I'm noticing a number of HIPS IPS Events that are being trigged by a component of the McAfee Agent. Has anyone noticed this before?
Host IPS Event Description: C:\PROGRAM FILES\MCAFEE\COMMON FRAMEWORK\NAPRDMGR.EXE running with the privileges of user NT AUTHORITY\SYSTEM on the system with Agent XXXXXX attempted to perform the following operation(s) on the registry value \REGISTRY\MACHINE\SOFTWARE\MCAFEE\HIP\CONFIG\TRUSTEDAPP\213:create
Source Process Name: C:\PROGRAM FILES\MCAFEE\COMMON FRAMEWORK\NAPRDMGR.EXE
Threat Event ID: 18000
Threat Name: 1002
Looks like the solution would be to add the McAfee signed files to the exclusions as per McAfee KnowledgeBase - How to obtain executable information for Host Intrusion Prevention 8.0 using ... but I'm wondering why by default HIPS wouldn't automatically exclude McAfee signed files? Am I missing something?
Solved! Go to Solution.
1. IPS Logging should not be enabled for self-protection signatures (Windows signatures 1000-1003). They are not meant to be included with normal IPS event tuning (why logging is disabled by default) and can be very noisy.
2. Ensure you have the McAfee Default IPS Rules & Trusted Applications policy assigned to your clients, along with any custom policies.
PD22894 - Host Intrusion Prevention 8.0 for ePO 4.5 Product Guide
FAQ — Multiple-instance policies
Host Intrusion Prevention offers two multiple-instance policies: IPS Rules and Trusted
- Applications. These policies allow the application of more than one policy concurrently on a
single client. All other policies are single-instance policies.
The McAfee Default versions of these policies are automatically updated each time Host Intrusion
Prevention security content is updated. For this reason, these policies always need to be assigned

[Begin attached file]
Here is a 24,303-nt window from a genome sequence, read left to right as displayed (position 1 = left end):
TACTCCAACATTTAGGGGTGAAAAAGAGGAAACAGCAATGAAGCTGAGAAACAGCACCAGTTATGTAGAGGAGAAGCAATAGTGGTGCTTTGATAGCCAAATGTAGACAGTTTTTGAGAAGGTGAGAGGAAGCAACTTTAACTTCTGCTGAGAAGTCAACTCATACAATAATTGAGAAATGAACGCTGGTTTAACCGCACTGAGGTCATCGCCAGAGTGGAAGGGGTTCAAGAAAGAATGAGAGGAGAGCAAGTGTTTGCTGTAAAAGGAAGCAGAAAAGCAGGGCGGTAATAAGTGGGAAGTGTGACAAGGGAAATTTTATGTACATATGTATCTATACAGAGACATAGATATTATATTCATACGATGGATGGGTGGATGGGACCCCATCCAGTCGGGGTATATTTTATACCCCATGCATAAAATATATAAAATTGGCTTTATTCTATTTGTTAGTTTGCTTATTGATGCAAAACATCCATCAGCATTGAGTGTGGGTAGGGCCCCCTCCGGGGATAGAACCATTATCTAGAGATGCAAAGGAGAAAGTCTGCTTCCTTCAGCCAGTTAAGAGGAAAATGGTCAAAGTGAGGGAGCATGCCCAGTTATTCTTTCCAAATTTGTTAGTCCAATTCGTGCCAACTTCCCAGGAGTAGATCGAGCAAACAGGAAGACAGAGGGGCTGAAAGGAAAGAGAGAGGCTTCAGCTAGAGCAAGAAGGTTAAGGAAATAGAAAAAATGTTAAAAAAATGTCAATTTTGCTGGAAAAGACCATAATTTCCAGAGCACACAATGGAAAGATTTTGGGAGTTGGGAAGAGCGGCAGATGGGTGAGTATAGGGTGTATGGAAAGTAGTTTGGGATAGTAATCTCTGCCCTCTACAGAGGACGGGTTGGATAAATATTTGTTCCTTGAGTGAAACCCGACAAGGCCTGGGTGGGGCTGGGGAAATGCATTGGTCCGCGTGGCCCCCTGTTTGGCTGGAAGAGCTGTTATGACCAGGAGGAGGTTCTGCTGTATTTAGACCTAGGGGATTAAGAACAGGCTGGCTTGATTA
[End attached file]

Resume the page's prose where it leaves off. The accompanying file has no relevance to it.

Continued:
to clients to ensure that security content updates are applied. When more than one instance is
applied, what results is a union of all the instances, called the effective policy.
Thanks for that, appreciate it. Just a couple of days ago we were wondering why there were multiple policies, that makes sense to know that the default policy is how content is updated.. What's interesting is that on this particular system, McAfee Default is assigned, and I do see that McAfee Common Framework is a trusted app, so it's odd that it's triggering this event:
The McAfee Agent exclusion on the default policy looks like this
And this is the information I got from the exe on the client, they look identical.
Signer = CN="McAfee, Inc.", OU=Engineering, OU=Digital ID Class 3 - Microsoft Software Validation v2, O="McAfee, Inc.", L=Santa Clara, S=Oregon, C=US
Description = NAI Product Manager
Hash = 0x915858F90E68EB58C5DDD1148E7A5FED
NOTE: The following signatures will be triggered regardless of whether an application is Trusted for IPS or not: 428, 432, 801, 992, 1000, 1001, 1002, 1020, 1134, 1137.
I would check those systems for some type of policy issue. if they are firing and triggering events to the ePO server, then those signatures are enabled locally and should not be. Common causes are policy enforcement issues, policy assignment rule issues (e.g., different policies being assigned when tagged/not tagged), or different policies assigned than what you think are.
I'm just noticing that the events seem to correlate with the HIPS signature updates. Looking at one PC I see it updated it's signature at 10:14, and then less than a minute later, the event was triggered. Very odd.